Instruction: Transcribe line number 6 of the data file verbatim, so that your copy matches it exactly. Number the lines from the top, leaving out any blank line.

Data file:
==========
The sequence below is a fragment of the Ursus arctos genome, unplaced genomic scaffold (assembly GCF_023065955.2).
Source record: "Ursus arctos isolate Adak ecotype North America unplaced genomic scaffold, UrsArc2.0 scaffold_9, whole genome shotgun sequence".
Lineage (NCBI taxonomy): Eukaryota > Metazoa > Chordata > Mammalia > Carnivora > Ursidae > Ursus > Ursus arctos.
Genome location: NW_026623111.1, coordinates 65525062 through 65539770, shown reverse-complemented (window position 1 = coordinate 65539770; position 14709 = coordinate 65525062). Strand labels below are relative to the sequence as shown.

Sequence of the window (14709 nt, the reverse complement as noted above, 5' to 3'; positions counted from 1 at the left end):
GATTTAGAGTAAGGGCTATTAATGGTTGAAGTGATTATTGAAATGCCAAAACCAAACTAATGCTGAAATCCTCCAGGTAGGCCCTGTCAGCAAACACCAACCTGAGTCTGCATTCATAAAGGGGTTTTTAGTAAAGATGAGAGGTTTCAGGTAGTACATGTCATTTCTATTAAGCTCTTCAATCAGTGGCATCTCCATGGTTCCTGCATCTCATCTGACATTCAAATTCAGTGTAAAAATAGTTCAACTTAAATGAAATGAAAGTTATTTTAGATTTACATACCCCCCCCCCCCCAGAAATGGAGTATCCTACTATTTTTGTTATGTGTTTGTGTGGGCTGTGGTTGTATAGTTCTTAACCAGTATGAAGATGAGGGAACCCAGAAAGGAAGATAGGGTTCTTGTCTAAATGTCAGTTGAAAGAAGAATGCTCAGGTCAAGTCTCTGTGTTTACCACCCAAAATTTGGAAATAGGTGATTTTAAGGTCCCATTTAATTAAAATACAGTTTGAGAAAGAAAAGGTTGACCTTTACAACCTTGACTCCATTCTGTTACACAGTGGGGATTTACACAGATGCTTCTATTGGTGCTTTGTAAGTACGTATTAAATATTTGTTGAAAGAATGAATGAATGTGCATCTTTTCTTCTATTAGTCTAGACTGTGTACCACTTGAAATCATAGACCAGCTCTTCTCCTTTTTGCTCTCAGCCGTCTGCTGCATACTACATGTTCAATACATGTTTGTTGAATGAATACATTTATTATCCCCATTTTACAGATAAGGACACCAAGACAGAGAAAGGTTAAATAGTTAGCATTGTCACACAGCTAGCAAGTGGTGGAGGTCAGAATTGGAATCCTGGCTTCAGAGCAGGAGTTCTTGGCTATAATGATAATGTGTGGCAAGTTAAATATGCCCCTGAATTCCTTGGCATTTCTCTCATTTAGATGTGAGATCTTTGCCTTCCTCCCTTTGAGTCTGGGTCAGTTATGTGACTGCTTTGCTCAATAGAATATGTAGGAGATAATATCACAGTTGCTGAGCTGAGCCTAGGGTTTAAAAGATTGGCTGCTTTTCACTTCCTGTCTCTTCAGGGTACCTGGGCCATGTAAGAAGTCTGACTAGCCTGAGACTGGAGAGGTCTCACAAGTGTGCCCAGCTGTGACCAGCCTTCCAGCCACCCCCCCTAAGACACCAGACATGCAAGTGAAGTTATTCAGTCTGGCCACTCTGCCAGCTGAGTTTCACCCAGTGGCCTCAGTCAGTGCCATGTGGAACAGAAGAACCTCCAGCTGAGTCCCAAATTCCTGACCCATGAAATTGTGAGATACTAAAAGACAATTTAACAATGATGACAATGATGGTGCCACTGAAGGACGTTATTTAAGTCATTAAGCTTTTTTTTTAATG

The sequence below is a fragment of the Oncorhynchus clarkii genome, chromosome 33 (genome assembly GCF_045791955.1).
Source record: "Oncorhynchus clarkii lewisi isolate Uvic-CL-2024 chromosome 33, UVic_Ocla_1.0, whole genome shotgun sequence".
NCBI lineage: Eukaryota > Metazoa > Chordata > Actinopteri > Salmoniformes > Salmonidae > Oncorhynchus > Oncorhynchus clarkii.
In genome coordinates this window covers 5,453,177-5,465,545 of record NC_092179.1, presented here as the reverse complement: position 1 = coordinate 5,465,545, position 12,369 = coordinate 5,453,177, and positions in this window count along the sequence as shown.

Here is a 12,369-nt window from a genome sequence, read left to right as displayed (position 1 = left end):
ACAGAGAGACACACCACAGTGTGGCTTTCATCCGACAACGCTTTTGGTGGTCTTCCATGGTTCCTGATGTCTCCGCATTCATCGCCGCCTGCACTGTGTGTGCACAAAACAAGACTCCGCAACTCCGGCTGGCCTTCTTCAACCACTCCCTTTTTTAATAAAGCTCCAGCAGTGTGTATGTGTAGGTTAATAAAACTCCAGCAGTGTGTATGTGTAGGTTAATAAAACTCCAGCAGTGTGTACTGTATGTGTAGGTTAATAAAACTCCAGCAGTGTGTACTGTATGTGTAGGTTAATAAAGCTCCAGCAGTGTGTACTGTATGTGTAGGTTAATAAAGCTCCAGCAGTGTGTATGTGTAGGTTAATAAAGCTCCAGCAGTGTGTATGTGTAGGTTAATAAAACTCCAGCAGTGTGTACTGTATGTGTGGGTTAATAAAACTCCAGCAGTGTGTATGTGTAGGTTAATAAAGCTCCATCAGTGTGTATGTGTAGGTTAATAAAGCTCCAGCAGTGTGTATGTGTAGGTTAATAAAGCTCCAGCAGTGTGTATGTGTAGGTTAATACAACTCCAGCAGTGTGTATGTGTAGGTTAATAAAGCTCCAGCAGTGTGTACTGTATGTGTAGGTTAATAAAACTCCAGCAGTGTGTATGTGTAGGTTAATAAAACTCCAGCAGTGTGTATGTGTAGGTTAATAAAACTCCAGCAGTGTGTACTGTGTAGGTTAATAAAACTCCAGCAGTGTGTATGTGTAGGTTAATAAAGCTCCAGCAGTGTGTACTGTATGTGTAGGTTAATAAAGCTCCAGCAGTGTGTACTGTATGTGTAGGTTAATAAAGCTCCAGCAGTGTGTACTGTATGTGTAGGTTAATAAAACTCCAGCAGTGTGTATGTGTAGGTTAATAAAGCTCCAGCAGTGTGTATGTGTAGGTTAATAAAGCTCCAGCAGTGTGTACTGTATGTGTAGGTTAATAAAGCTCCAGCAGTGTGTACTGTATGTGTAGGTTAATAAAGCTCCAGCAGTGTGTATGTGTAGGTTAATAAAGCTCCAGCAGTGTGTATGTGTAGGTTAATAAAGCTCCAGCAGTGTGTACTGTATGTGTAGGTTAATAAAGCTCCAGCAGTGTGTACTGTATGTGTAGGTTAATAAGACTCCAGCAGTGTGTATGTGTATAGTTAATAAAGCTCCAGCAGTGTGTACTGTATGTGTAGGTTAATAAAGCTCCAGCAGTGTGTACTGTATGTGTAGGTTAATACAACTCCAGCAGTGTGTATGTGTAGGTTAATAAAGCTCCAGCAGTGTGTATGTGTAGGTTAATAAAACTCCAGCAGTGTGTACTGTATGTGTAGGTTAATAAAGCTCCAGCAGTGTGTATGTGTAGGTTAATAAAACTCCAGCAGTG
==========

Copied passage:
GATTTAGAGTAAGGGCTATTAATGGTTGAAGTGATTATTGAAATGCCAAAACCAAACTAATGCTGAAATCCTCCAGGTAGGCCCTGTCAGCAAACACCAACCTGAGTCTGCATTCATAAAGGGGTTTTTAGTAAAGATGAGAGGTTTCAGGTAGTACATGTCATTTCTATTAAGCTCTTCAATCAGTGGCATCTCCATGGTTCCTGCATCTCATCTGACATTCAAATTCAGTGTAAAAATAGTTCAACTTAAATGAAATGAAAGTTATTTTAGATTTACATACCCCCCCCCCCCCAGAAATGGAGTATCCTACTATTTTTGTTATGTGTTTGTGTGGGCTGTGGTTGTATAGTTCTTAACCAGTATGAAGATGAGGGAACCCAGAAAGGAAGATAGGGTTCTTGTCTAAATGTCAGTTGAAAGAAGAATGCTCAGGTCAAGTCTCTGTGTTTACCACCCAAAATTTGGAAATAGGTGATTTTAAGGTCCCATTTAATTAAAATACAGTTTGAGAAAGAAAAGGTTGACCTTTACAACCTTGACTCCATTCTGTTACACAGTGGGGATTTACACAGATGCTTCTATTGGTGCTTTGTAAGTACGTATTAAATATTTGTTGAAAGAATGAATGAATGTGCATCTTTTCTTCTATTAGTCTAGACTGTGTACCACTTGAAATCATAGACCAGCTCTTCTCCTTTTTGCTCTCAGCCGTCTGCTGCATACTACATGTTCAATACATGTTTGTTGAATGAATACATTTATTATCCCCATTTTACAGATAAGGACACCAAGACAGAGAAAGGTTAAATAGTTAGCATTGTCACACAGCTAGCAAGTGGTGGAGGTCAGAATTGGAATCCTGGCTTCAGAGCAGGAGTTCTTGGCTATAATGATAATGTGTGGCAAGTTAAATATGCCCCTGAATTCCTTGGCATTTCTCTCATTTAGATGTGAGATCTTTGCCTTCCTCCCTTTGAGTCTGGGTCAGTTATGTGACTGCTTTGCTCAATAGAATATGTAGGAGATAATATCACAGTTGCTGAGCTGAGCCTAGGGTTTAAAAGATTGGCTGCTTTTCACTTCCTGTCTCTTCAGGGTACCTGGGCCATGTAAGAAGTCTGACTAGCCTGAGACTGGAGAGGTCTCACAAGTGTGCCCAGCTGTGACCAGCCTTCCAGCCACCCCCCCTAAGACACCAGACATGCAAGTGAAGTTATTCAGTCTGGCCACTCTGCCAGCTGAGTTTCACCCAGTGGCCTCAGTCAGTGCCATGTGGAACAGAAGAACCTCCAGCTGAGTCCCAAATTCCTGACCCATGAAATTGTGAGATACTAAAAGACAATTTAACAATGATGACAATGATGGTGCCACTGAAGGACGTTATTTAAGTCATTAAGCTTTTTTTTTAATG